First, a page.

Nichodemus rudaheranwa1

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Nichodemus rudaheranwa1

  1. 1. Nichodemus Rudaheranwa Economic Affairs Division The Commonwealth Secretariat [email_address]
  2. 2. Presentation outline <ul><li>Export profile of LDCs </li></ul><ul><li>Markets for LDCs trade </li></ul><ul><li>Exploiting and management of natural resources </li></ul><ul><li>Trade preferences and potential for breaking into global manufacturing </li></ul><ul><li>Financing development </li></ul><ul><li>Possible actions </li></ul>
  3. 3. Export profile of LDCs <ul><li>Trends of LDC trade flows </li></ul><ul><li>LDC export trade (main products) </li></ul><ul><li>LDC export trade (market destination) </li></ul><ul><li>Trade balances (country and product groups) </li></ul><ul><li>Market conditions facing LDCs (trade preference utilisation) </li></ul>
  4. 4. Trends in LDC exports in 2000s <ul><li>Remarkable global economic boom between 2000-2008 with rapid increase in the value of export of goods and services; </li></ul><ul><li>Accelerated growth of merchandize exports since 2003 </li></ul><ul><ul><li>Rise in oil and commodity prices </li></ul></ul><ul><li>Most LDCs were beneficial of this global growth; </li></ul><ul><li>Marked increase in exports of services: </li></ul><ul><ul><li>Dynamism of tourism, and </li></ul></ul><ul><ul><li>Higher prices of transport services; </li></ul></ul><ul><li>Despite a decline of 28% in 2009, annual growth rate of merchandise exports was as high as 14% in 2000-2009 compared to 8% growth rate of world trade </li></ul><ul><li>Respective annual growth rates for commercial services were 12% for LDCs and 9% for world trade </li></ul>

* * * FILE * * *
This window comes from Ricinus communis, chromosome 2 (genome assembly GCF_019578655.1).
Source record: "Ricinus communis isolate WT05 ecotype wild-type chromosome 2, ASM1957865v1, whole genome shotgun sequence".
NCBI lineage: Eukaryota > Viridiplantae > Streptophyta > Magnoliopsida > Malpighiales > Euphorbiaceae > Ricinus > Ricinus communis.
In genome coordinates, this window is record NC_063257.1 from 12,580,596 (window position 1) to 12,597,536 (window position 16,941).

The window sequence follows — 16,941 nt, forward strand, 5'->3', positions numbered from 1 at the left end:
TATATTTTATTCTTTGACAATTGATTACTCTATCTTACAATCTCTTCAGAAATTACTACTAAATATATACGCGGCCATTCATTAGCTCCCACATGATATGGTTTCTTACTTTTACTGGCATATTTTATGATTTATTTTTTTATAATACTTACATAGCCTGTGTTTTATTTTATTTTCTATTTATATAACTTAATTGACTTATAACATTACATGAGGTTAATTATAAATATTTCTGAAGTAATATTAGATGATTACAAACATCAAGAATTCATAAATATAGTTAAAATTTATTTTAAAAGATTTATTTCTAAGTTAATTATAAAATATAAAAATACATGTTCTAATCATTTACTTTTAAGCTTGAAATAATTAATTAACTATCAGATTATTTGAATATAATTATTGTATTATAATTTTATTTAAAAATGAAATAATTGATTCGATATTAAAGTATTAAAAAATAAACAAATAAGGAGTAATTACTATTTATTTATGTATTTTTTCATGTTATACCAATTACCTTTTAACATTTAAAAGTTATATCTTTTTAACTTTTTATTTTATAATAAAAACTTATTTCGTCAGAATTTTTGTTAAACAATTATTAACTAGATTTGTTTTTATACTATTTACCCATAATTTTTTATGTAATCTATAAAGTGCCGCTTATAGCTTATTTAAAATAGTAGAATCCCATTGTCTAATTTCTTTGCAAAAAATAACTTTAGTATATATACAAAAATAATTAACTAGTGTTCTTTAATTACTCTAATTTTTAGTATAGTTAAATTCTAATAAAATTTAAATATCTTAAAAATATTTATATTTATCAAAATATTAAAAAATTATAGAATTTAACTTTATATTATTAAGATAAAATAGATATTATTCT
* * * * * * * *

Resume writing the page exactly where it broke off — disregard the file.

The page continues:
5. 5. LDCs exports of goods & commercial services, 2000-2009 (Index, 2000=100)
  6. 6. LDC export concentration <ul><li>Heavily dependant on few sectors: </li></ul><ul><ul><li>Primary commodities in goods trade (top 3 products accounted for more than 95% of export receipts in 8 LDCs, i.e. Angola, Equatorial Guinea, Chad, Yemen, Sudan, Lesotho, Guinea Bissau and Mauritania ), </li></ul></ul><ul><ul><li>More than 70% of export earnings for about 32 LDCs; </li></ul></ul><ul><ul><li>Dominant extractive activities gained strength since 2000 with fuels and minerals representing more than 60 per cent of all LDC exports in 2009; </li></ul></ul><ul><ul><li>Tourism for services exporters (main source of export revenue especially for small islands – over 60% in Samoa, Comoros, Vanuatu and Maldives); and </li></ul></ul><ul><ul><li>Even where diversification in manufacturing took place, the range of exports is limited to a few labour-intensive industries, mostly clothing. </li></ul></ul>
  7. 7. Composition of LDC merchandise exports by major products, 2009
  8. 8. Dependency on few products & services-Challenges <ul><li>Vulnerability of LDCs to fluctuations in international trade (prices, demand/volumes) </li></ul><ul><li>Economic crisis in second half of 2008 had a negative impact on the rapid growth of LDCs exports of goods and services </li></ul>
  9. 9. LDC merchandise exports, Jan 2006-April 2010 (Indices, Jan 2006=100)
  10. 10. LDC agricultural exports, Jan 2006-April 2010 (Indices, Jan 2006=100)
  11. 11. LDC export of fuels and minerals, Jan 2006-April 2010 (Indices, Jan 2006=100)
  12. 12. LDC export of manufactures, Jan 2006-April 2010 (Indices, Jan 2006=100)
  13. 13. LDC participation in global trade <ul><li>Factors impacting on trends and composition of LDCs exports since 2000: </li></ul><ul><ul><li>Emergence of large developing countries offering new markets for LDCs exports (increased demand impacting on prices and quantities); </li></ul></ul><ul><ul><li>Rapid increase in international prices of commodities (particularly fuels and minerals); </li></ul></ul><ul><ul><li>Increased capacity for exploration and exploitation (more investment flows into extractive sectors); </li></ul></ul>
  14. 14. Export prices of primary commodities for 1999-2009 (Indices, 2000=100)
  15. 15. Markets for LDCs exports <ul><li>Geographical landscape of exports has changed significantly since 2000 </li></ul><ul><li>Emerging economies (particularly China and India) gained significance as major destinations of LDC exports </li></ul><ul><li>LDCs’ exports also increased in industrial country markets notably EU, USA Canada and Japan (but also Thailand, etc.) </li></ul><ul><li>Product composition of LDC exports are equally balanced between developed and developing countries </li></ul>